The Coming Anarchy

From Wikipedia, the free encyclopedia
Jump to: navigation, search

The Coming Anarchy: How scarcity, crime, overpopulation, tribalism, and disease are rapidly destroying the social fabric of our planet is an influential article written by journalist Robert D. Kaplan, which was first published in the February 1994 edition of The Atlantic Monthly. It is considered to be one of the fundamental theses on the state of current world affairs in the post Cold War era, and is ranked[by whom?] on the same level of doctrinal importance as Samuel Huntington's Clash of Civilizations and Francis Fukuyama's The End of History and the Last Man theses. It has also been criticized as a Malthusian reading of the world, for blaming the situation on its victims and for overlooking political and economical causes such as neoliberal policy.[1]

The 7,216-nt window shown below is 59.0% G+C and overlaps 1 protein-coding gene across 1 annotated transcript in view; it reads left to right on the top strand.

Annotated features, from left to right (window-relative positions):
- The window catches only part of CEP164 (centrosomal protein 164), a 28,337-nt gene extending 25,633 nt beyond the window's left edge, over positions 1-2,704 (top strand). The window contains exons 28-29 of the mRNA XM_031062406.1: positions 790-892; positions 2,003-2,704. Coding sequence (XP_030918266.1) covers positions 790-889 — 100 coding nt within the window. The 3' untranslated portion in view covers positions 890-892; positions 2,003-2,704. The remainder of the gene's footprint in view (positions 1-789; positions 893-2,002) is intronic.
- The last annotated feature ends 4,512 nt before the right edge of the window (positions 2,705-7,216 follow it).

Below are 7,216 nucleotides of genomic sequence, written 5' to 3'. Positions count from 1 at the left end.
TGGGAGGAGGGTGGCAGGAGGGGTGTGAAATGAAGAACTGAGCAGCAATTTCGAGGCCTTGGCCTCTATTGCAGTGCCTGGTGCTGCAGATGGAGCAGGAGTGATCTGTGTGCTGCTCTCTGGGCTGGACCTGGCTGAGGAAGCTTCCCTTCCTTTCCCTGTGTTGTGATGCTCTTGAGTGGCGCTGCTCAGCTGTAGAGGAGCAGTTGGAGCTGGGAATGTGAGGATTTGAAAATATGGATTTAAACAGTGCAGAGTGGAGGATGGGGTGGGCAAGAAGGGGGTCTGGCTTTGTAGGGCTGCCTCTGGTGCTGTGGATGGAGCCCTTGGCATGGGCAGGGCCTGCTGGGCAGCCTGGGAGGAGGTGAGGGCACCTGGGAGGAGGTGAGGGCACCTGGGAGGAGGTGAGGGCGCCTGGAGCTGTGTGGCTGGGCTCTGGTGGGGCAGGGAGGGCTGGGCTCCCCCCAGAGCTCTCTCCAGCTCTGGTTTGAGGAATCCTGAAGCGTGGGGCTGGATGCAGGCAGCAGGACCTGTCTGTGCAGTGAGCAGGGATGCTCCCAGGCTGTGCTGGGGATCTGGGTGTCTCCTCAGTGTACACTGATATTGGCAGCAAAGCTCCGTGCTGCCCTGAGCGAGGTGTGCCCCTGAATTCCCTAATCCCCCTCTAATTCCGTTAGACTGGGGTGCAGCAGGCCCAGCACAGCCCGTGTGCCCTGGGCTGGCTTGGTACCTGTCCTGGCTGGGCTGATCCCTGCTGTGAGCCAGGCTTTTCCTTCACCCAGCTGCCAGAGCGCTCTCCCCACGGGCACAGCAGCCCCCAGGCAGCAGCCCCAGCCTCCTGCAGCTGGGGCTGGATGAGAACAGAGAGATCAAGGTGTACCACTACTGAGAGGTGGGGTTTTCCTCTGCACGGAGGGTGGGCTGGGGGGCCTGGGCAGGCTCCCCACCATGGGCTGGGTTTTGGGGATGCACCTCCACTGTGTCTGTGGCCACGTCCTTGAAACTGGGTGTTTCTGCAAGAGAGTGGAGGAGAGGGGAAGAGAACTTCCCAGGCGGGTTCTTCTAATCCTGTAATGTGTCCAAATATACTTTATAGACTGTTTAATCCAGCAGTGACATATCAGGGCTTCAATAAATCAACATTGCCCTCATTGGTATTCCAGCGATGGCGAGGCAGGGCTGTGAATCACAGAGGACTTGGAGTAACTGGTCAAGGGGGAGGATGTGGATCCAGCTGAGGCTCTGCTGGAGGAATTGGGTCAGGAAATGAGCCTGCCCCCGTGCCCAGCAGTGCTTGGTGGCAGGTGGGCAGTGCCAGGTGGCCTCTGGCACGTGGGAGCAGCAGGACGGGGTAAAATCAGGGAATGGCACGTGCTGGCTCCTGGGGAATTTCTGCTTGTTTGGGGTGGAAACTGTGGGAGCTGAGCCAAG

The original article[edit]

Fukuyama believed that the end of the Cold War would bring about a new era of peace in world affairs. Kaplan argued that the Cold War was the closest the world would ever get to Utopia. The new struggles were no longer neatly ideological, but cultural and historical. New tensions such as population increases, urbanization, and resource depletion are undermining fragile governments across the developing world.

The book[edit]

The article was republished as the first chapter of the book The Coming Anarchy in 2000. The book also included the controversial article Was Democracy Just A Moment? and several others by Kaplan.

See also[edit]

External links[edit]

References[edit]

  1. ^ Harvey, David (2005). A Brief History of Neoliberalism. Oxford University Press. p. 185. ISBN 978-0-19-928326-2.